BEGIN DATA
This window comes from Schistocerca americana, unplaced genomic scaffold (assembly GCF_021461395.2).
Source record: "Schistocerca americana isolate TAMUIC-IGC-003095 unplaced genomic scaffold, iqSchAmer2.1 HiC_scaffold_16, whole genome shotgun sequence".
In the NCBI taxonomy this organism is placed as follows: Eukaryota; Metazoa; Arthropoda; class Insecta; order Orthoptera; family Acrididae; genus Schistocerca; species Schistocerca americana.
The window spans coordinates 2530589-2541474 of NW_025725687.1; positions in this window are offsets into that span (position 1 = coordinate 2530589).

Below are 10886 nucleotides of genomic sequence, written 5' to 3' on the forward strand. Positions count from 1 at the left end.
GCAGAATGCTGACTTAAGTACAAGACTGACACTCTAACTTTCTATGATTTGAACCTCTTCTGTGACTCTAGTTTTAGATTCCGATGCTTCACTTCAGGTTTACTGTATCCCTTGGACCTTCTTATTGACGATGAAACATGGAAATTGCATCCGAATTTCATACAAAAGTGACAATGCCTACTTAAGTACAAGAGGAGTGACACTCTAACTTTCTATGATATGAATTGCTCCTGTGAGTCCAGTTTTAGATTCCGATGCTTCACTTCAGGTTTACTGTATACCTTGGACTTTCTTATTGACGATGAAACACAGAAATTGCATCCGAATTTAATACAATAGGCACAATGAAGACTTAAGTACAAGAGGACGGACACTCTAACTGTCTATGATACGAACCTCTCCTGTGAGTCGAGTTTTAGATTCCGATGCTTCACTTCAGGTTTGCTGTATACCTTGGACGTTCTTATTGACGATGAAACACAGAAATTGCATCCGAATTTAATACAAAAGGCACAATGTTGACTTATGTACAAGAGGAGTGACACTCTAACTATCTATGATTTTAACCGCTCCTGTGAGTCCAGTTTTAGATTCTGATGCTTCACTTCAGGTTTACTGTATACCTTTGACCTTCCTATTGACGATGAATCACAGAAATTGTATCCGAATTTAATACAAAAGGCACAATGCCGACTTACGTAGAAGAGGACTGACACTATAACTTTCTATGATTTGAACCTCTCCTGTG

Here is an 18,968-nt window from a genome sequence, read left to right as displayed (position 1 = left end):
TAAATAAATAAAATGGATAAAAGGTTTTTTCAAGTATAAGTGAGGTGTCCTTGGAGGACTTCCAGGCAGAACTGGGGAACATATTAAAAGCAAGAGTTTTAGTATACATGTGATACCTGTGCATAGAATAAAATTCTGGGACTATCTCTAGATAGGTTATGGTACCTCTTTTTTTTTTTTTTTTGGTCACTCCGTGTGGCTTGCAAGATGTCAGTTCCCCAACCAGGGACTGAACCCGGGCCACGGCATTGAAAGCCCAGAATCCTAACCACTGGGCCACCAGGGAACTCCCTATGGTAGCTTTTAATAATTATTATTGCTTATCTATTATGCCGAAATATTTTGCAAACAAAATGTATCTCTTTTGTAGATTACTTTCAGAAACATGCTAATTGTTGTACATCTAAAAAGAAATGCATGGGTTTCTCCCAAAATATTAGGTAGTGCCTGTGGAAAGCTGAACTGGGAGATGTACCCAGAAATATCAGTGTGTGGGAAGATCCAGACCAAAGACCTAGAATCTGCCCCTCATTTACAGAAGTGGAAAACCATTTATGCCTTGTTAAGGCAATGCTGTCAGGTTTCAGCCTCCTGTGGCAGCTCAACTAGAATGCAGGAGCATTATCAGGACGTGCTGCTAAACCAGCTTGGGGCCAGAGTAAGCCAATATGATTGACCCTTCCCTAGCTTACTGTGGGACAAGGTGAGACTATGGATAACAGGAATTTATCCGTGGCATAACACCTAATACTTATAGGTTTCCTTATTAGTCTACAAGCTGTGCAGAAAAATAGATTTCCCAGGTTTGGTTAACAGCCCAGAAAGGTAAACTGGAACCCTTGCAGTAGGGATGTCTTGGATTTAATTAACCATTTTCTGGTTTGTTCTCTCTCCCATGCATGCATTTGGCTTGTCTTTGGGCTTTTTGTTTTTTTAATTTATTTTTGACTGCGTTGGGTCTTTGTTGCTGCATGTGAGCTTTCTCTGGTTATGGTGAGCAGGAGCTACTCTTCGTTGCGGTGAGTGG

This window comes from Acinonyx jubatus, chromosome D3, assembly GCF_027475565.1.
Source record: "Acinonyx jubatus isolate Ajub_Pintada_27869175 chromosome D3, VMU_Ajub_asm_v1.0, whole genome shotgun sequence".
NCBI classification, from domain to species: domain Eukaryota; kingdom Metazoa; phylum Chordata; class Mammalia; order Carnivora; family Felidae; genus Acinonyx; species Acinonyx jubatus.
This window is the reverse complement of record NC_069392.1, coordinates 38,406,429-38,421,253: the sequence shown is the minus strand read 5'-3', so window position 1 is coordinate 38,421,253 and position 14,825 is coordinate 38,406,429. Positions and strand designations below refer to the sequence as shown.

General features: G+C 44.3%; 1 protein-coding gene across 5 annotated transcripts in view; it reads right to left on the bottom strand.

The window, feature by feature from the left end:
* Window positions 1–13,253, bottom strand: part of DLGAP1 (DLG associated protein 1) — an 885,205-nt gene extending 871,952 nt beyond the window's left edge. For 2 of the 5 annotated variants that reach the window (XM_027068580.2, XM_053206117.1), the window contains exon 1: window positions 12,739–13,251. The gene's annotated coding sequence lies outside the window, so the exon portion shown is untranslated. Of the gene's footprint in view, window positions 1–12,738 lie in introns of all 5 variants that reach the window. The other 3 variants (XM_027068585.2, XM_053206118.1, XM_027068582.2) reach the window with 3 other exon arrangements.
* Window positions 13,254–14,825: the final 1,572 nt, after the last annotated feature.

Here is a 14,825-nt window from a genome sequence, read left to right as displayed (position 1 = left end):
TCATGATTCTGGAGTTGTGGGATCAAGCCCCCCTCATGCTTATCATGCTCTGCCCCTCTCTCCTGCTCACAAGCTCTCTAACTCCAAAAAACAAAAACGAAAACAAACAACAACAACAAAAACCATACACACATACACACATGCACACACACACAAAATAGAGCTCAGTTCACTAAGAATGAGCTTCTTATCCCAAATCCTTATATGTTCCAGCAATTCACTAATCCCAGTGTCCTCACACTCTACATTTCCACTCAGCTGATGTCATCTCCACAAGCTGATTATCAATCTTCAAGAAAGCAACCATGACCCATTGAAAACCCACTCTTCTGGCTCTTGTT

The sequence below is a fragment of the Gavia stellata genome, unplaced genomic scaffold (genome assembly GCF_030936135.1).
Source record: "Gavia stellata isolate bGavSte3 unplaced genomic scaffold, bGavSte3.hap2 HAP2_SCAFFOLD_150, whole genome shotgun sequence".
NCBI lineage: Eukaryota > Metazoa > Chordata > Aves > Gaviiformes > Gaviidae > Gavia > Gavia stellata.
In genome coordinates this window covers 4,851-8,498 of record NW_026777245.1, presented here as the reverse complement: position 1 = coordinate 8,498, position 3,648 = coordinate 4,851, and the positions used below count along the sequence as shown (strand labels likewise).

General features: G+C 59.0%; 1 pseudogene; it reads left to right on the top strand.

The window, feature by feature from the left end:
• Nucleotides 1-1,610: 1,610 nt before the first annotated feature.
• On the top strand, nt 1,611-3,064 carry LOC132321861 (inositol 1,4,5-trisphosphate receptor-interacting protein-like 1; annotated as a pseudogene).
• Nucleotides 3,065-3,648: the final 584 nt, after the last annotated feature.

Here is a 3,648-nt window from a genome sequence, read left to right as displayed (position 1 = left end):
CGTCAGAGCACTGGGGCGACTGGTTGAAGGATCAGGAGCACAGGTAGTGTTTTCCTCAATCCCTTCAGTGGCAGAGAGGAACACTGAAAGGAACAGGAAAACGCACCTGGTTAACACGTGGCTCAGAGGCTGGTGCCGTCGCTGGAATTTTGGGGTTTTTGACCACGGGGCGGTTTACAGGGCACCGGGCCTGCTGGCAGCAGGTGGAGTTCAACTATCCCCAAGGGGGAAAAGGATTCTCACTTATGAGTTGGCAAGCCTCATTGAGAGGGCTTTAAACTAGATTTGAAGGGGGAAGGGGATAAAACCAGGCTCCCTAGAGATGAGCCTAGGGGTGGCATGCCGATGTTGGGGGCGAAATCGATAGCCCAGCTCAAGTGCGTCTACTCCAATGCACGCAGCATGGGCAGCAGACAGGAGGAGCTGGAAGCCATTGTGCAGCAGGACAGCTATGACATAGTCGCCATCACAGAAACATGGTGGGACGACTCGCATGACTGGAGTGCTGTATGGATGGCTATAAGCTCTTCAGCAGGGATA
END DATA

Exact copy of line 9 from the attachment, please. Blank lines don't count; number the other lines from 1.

This window comes from Acinonyx jubatus, chromosome D3, assembly GCF_027475565.1.